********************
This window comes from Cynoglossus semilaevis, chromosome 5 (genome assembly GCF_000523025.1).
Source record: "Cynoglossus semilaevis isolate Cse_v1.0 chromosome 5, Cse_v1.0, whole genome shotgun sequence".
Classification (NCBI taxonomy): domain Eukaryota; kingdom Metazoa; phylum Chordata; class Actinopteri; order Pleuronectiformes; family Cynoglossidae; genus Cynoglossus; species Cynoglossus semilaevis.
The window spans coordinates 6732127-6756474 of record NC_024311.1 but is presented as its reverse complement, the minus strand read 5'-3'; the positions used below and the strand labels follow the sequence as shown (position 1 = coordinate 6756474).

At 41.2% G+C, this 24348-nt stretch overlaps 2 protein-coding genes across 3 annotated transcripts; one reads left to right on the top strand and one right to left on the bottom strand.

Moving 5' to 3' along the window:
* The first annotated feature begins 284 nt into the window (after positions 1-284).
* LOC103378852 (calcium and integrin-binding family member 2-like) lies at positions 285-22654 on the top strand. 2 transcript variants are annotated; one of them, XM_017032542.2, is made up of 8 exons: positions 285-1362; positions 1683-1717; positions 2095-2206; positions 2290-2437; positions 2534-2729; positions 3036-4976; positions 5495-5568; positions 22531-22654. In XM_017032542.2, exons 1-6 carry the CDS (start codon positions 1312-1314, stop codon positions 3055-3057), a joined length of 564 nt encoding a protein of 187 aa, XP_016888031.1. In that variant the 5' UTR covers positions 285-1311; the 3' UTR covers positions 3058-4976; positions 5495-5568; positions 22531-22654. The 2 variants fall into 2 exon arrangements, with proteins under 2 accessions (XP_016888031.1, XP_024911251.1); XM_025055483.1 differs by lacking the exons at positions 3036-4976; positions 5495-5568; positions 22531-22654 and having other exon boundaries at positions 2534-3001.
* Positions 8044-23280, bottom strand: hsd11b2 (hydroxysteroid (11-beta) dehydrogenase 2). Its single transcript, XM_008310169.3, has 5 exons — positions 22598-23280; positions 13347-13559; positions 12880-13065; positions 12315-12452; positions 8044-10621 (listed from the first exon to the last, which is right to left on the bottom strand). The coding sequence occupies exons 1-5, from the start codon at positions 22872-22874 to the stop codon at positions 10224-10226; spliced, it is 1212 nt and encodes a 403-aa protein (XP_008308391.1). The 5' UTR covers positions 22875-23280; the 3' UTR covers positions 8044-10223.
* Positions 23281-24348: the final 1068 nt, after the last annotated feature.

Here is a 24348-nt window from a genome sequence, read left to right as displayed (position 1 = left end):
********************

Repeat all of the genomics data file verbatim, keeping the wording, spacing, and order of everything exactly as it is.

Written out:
This window comes from Cynoglossus semilaevis, chromosome 5 (genome assembly GCF_000523025.1).
Source record: "Cynoglossus semilaevis isolate Cse_v1.0 chromosome 5, Cse_v1.0, whole genome shotgun sequence".
Classification (NCBI taxonomy): domain Eukaryota; kingdom Metazoa; phylum Chordata; class Actinopteri; order Pleuronectiformes; family Cynoglossidae; genus Cynoglossus; species Cynoglossus semilaevis.
The window spans coordinates 6732127-6756474 of record NC_024311.1 but is presented as its reverse complement, the minus strand read 5'-3'; the positions used below and the strand labels follow the sequence as shown (position 1 = coordinate 6756474).

At 41.2% G+C, this 24348-nt stretch overlaps 2 protein-coding genes across 3 annotated transcripts; one reads left to right on the top strand and one right to left on the bottom strand.

Moving 5' to 3' along the window:
* The first annotated feature begins 284 nt into the window (after positions 1-284).
* LOC103378852 (calcium and integrin-binding family member 2-like) lies at positions 285-22654 on the top strand. 2 transcript variants are annotated; one of them, XM_017032542.2, is made up of 8 exons: positions 285-1362; positions 1683-1717; positions 2095-2206; positions 2290-2437; positions 2534-2729; positions 3036-4976; positions 5495-5568; positions 22531-22654. In XM_017032542.2, exons 1-6 carry the CDS (start codon positions 1312-1314, stop codon positions 3055-3057), a joined length of 564 nt encoding a protein of 187 aa, XP_016888031.1. In that variant the 5' UTR covers positions 285-1311; the 3' UTR covers positions 3058-4976; positions 5495-5568; positions 22531-22654. The 2 variants fall into 2 exon arrangements, with proteins under 2 accessions (XP_016888031.1, XP_024911251.1); XM_025055483.1 differs by lacking the exons at positions 3036-4976; positions 5495-5568; positions 22531-22654 and having other exon boundaries at positions 2534-3001.
* Positions 8044-23280, bottom strand: hsd11b2 (hydroxysteroid (11-beta) dehydrogenase 2). Its single transcript, XM_008310169.3, has 5 exons — positions 22598-23280; positions 13347-13559; positions 12880-13065; positions 12315-12452; positions 8044-10621 (listed from the first exon to the last, which is right to left on the bottom strand). The coding sequence occupies exons 1-5, from the start codon at positions 22872-22874 to the stop codon at positions 10224-10226; spliced, it is 1212 nt and encodes a 403-aa protein (XP_008308391.1). The 5' UTR covers positions 22875-23280; the 3' UTR covers positions 8044-10223.
* Positions 23281-24348: the final 1068 nt, after the last annotated feature.

Here is a 24348-nt window from a genome sequence, read left to right as displayed (position 1 = left end):